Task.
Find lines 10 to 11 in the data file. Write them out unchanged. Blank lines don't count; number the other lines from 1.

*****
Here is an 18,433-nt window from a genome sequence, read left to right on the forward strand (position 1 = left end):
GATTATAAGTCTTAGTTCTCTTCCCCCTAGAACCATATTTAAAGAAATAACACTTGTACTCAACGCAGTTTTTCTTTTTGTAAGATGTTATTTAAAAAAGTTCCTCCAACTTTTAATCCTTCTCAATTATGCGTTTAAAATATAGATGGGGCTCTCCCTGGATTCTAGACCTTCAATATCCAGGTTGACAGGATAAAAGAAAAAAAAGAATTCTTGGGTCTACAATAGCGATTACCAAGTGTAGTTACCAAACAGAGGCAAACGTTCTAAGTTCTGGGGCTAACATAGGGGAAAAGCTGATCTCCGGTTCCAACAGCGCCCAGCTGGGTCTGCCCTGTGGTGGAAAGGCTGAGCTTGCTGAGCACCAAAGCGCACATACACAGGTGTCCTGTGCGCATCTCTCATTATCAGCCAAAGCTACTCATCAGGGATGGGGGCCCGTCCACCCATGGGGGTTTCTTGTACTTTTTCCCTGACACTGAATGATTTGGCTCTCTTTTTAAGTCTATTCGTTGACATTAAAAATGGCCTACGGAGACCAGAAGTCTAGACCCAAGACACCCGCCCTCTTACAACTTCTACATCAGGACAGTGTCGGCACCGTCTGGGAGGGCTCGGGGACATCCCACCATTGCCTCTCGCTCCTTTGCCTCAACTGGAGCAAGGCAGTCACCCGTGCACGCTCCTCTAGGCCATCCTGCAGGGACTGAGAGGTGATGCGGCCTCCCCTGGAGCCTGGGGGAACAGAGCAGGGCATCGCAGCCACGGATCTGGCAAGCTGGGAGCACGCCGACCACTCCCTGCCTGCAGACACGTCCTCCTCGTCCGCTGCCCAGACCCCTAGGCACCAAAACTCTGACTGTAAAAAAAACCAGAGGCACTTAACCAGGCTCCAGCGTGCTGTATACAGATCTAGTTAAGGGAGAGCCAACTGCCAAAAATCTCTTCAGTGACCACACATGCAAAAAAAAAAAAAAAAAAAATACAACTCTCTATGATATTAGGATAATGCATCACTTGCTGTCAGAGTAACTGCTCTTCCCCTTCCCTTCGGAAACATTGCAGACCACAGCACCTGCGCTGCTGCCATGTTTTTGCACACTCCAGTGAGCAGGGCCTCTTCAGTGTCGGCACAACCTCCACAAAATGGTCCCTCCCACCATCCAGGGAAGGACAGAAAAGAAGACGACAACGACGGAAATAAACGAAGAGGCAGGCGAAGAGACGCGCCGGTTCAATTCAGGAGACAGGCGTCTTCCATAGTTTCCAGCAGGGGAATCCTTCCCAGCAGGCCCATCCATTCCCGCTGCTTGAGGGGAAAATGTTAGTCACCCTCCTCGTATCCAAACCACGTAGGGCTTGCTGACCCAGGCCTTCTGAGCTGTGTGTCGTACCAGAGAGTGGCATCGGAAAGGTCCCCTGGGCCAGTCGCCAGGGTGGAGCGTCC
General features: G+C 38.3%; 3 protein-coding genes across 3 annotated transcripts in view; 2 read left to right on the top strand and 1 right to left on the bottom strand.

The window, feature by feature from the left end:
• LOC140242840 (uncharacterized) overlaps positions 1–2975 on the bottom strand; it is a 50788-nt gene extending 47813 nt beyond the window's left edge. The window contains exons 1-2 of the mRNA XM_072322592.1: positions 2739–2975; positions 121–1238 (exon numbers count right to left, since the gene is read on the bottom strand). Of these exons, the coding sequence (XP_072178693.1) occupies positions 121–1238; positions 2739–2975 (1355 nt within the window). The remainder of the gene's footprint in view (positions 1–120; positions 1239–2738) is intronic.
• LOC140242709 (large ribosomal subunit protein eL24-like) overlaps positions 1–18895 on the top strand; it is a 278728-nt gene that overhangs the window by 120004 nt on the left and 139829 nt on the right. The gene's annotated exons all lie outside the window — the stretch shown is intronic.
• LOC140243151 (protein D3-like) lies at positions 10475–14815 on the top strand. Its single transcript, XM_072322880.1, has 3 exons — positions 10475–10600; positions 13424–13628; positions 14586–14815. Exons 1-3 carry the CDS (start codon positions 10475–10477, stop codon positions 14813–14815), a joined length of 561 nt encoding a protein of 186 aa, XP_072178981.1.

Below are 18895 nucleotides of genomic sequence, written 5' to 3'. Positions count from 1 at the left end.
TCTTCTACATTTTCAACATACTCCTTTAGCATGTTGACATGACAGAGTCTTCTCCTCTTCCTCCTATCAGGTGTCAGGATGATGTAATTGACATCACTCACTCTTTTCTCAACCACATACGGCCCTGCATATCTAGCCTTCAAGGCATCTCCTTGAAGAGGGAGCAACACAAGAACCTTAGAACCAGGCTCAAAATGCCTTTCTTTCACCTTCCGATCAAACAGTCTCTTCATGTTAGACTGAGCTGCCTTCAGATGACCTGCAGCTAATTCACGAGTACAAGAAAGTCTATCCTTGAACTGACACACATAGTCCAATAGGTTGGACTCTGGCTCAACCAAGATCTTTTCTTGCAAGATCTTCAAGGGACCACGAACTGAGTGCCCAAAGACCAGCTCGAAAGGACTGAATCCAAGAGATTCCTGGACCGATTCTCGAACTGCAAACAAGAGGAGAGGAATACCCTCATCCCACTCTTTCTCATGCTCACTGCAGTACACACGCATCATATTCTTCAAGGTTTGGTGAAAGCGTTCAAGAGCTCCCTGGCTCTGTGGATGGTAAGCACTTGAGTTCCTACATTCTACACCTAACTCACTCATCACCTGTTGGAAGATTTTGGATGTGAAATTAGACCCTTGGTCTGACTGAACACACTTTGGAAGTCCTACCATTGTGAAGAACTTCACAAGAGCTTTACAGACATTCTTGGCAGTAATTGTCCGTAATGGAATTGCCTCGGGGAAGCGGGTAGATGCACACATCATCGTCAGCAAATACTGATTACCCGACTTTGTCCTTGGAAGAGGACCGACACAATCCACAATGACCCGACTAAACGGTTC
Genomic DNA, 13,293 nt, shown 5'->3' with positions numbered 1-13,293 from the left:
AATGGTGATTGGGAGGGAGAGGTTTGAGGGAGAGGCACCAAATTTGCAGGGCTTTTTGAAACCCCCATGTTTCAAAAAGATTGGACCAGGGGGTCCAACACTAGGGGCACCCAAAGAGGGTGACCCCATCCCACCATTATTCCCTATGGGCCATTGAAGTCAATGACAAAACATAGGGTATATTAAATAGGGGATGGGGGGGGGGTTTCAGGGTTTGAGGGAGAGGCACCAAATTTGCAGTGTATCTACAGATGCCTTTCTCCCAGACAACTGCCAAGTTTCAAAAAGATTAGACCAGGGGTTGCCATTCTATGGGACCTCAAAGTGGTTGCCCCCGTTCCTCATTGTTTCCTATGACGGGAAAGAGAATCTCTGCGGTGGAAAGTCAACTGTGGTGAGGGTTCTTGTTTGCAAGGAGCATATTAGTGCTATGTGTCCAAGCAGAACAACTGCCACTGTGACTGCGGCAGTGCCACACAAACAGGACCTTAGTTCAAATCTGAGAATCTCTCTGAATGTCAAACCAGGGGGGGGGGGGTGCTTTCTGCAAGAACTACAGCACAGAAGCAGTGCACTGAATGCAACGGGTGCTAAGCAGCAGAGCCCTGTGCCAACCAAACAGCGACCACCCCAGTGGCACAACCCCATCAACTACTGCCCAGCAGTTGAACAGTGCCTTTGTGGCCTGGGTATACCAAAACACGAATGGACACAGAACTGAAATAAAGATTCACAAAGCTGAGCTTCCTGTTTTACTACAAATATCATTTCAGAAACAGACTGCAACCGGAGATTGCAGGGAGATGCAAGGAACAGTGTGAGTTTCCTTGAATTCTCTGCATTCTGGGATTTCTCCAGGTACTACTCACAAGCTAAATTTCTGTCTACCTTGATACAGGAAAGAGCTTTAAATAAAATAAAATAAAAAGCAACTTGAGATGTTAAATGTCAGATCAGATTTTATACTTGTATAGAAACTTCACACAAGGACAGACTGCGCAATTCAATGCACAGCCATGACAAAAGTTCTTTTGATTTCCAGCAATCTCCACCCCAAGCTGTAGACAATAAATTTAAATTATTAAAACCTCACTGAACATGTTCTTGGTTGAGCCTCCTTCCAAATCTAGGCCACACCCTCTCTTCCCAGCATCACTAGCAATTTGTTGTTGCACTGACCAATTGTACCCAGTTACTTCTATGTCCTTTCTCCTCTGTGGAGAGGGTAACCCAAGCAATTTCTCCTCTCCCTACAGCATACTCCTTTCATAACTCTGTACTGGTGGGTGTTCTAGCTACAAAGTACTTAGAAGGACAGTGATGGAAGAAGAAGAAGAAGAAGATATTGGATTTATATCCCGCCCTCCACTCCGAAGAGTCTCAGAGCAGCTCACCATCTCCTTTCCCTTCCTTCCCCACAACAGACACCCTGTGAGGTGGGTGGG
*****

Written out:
Genomic DNA, 13,293 nt, shown 5'->3' with positions numbered 1-13,293 from the left:
AATGGTGATTGGGAGGGAGAGGTTTGAGGGAGAGGCACCAAATTTGCAGGGCTTTTTGAAACCCCCATGTTTCAAAAAGATTGGACCAGGGGGTCCAACACTAGGGGCACCCAAAGAGGGTGACCCCATCCCACCATTATTCCCTATGGGCCATTGAAGTCAATGACAAAACATAGGGTATATTAAATAGGGGATGGGGGGGGGGTTTCAGGGTTTGAGGGAGAGGCACCAAATTTGCAGTGTATCTACAGATGCCTTTCTCCCAGACAACTGCCAAGTTTCAAAAAGATTAGACCAGGGGTTGCCATTCTATGGGACCTCAAAGTGGTTGCCCCCGTTCCTCATTGTTTCCTATGACGGGAAAGAGAATCTCTGCGGTGGAAAGTCAACTGTGGTGAGGGTTCTTGTTTGCAAGGAGCATATTAGTGCTATGTGTCCAAGCAGAACAACTGCCACTGTGACTGCGGCAGTGCCACACAAACAGGACCTTAGTTCAAATCTGAGAATCTCTCTGAATGTCAAACCAGGGGGGGGGGGGTGCTTTCTGCAAGAACTACAGCACAGAAGCAGTGCACTGAATGCAACGGGTGCTAAGCAGCAGAGCCCTGTGCCAACCAAACAGCGACCACCCCAGTGGCACAACCCCATCAACTACTGCCCAGCAGTTGAACAGTGCCTTTGTGGCCTGGGTATACCAAAACACGAATGGACACAGAACTGAAATAAAGATTCACAAAGCTGAGCTTCCTGTTTTACTACAAATATCATTTCAGAAACAGACTGCAACCGGAGATTGCAGGGAGATGCAAGGAACAGTGTGAGTTTCCTTGAATTCTCTGCATTCTGGGATTTCTCCAGGTACTACTCACAAGCTAAATTTCTGTCTACCTTGATACAGGAAAGAGCTTTAAATAAAATAAAATAAAAAGCAACTTGAGATGTTAAATGTCAGATCAGATTTTATACTTGTATAGAAACTTCACACAAGGACAGACTGCGCAATTCAATGCACAGCCATGACAAAAGTTCTTTTGATTTCCAGCAATCTCCACCCCAAGCTGTAGACAATAAATTTAAATTATTAAAACCTCACTGAACATGTTCTTGGTTGAGCCTCCTTCCAAATCTAGGCCACACCCTCTCTTCCCAGCATCACTAGCAATTTGTTGTTGCACTGACCAATTGTACCCAGTTACTTCTATGTCCTTTCTCCTCTGTGGAGAGGGTAACCCAAGCAATTTCTCCTCTCCCTACAGCATACTCCTTTCATAACTCTGTACTGGTGGGTGTTCTAGCTACAAAGTACTTAGAAGGACAGTGATGGAAGAAGAAGAAGAAGAAGATATTGGATTTATATCCCGCCCTCCACTCCGAAGAGTCTCAGAGCAGCTCACCATCTCCTTTCCCTTCCTTCCCCACAACAGACACCCTGTGAGGTGGGTGGG